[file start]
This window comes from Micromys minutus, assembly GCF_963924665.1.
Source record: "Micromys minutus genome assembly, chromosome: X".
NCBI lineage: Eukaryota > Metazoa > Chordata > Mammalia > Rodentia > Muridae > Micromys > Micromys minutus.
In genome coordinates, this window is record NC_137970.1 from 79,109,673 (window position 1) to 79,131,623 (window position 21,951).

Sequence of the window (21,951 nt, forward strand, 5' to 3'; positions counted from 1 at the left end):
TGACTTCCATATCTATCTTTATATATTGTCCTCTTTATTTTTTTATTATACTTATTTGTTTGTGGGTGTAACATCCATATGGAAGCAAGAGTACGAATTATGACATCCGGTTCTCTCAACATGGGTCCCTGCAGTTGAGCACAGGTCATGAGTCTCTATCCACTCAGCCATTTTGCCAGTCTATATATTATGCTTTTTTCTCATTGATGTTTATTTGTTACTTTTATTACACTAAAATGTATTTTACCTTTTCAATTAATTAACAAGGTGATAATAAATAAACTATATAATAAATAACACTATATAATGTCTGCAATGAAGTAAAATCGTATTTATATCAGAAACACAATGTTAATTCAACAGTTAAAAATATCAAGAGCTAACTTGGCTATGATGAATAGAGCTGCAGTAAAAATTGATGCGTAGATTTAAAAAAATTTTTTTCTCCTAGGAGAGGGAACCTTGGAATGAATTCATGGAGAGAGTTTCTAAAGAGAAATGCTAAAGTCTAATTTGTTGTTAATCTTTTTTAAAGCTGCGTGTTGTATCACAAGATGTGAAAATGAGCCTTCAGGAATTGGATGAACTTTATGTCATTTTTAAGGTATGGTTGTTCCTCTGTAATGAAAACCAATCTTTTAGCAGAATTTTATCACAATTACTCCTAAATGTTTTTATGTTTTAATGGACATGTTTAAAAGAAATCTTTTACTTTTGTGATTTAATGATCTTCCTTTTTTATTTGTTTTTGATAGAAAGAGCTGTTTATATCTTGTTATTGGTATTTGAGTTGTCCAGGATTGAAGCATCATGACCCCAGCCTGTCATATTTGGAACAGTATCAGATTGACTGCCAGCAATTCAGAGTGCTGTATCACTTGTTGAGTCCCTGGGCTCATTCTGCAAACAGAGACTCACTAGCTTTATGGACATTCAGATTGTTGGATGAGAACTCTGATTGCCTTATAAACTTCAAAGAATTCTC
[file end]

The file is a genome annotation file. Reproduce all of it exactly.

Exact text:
This window comes from Micromys minutus, assembly GCF_963924665.1.
Source record: "Micromys minutus genome assembly, chromosome: X".
NCBI lineage: Eukaryota > Metazoa > Chordata > Mammalia > Rodentia > Muridae > Micromys > Micromys minutus.
In genome coordinates, this window is record NC_137970.1 from 79,109,673 (window position 1) to 79,131,623 (window position 21,951).

Sequence of the window (21,951 nt, forward strand, 5' to 3'; positions counted from 1 at the left end):
TGACTTCCATATCTATCTTTATATATTGTCCTCTTTATTTTTTTATTATACTTATTTGTTTGTGGGTGTAACATCCATATGGAAGCAAGAGTACGAATTATGACATCCGGTTCTCTCAACATGGGTCCCTGCAGTTGAGCACAGGTCATGAGTCTCTATCCACTCAGCCATTTTGCCAGTCTATATATTATGCTTTTTTCTCATTGATGTTTATTTGTTACTTTTATTACACTAAAATGTATTTTACCTTTTCAATTAATTAACAAGGTGATAATAAATAAACTATATAATAAATAACACTATATAATGTCTGCAATGAAGTAAAATCGTATTTATATCAGAAACACAATGTTAATTCAACAGTTAAAAATATCAAGAGCTAACTTGGCTATGATGAATAGAGCTGCAGTAAAAATTGATGCGTAGATTTAAAAAAATTTTTTTCTCCTAGGAGAGGGAACCTTGGAATGAATTCATGGAGAGAGTTTCTAAAGAGAAATGCTAAAGTCTAATTTGTTGTTAATCTTTTTTAAAGCTGCGTGTTGTATCACAAGATGTGAAAATGAGCCTTCAGGAATTGGATGAACTTTATGTCATTTTTAAGGTATGGTTGTTCCTCTGTAATGAAAACCAATCTTTTAGCAGAATTTTATCACAATTACTCCTAAATGTTTTTATGTTTTAATGGACATGTTTAAAAGAAATCTTTTACTTTTGTGATTTAATGATCTTCCTTTTTTATTTGTTTTTGATAGAAAGAGCTGTTTATATCTTGTTATTGGTATTTGAGTTGTCCAGGATTGAAGCATCATGACCCCAGCCTGTCATATTTGGAACAGTATCAGATTGACTGCCAGCAATTCAGAGTGCTGTATCACTTGTTGAGTCCCTGGGCTCATTCTGCAAACAGAGACTCACTAGCTTTATGGACATTCAGATTGTTGGATGAGAACTCTGATTGCCTTATAAACTTCAAAGAATTCTC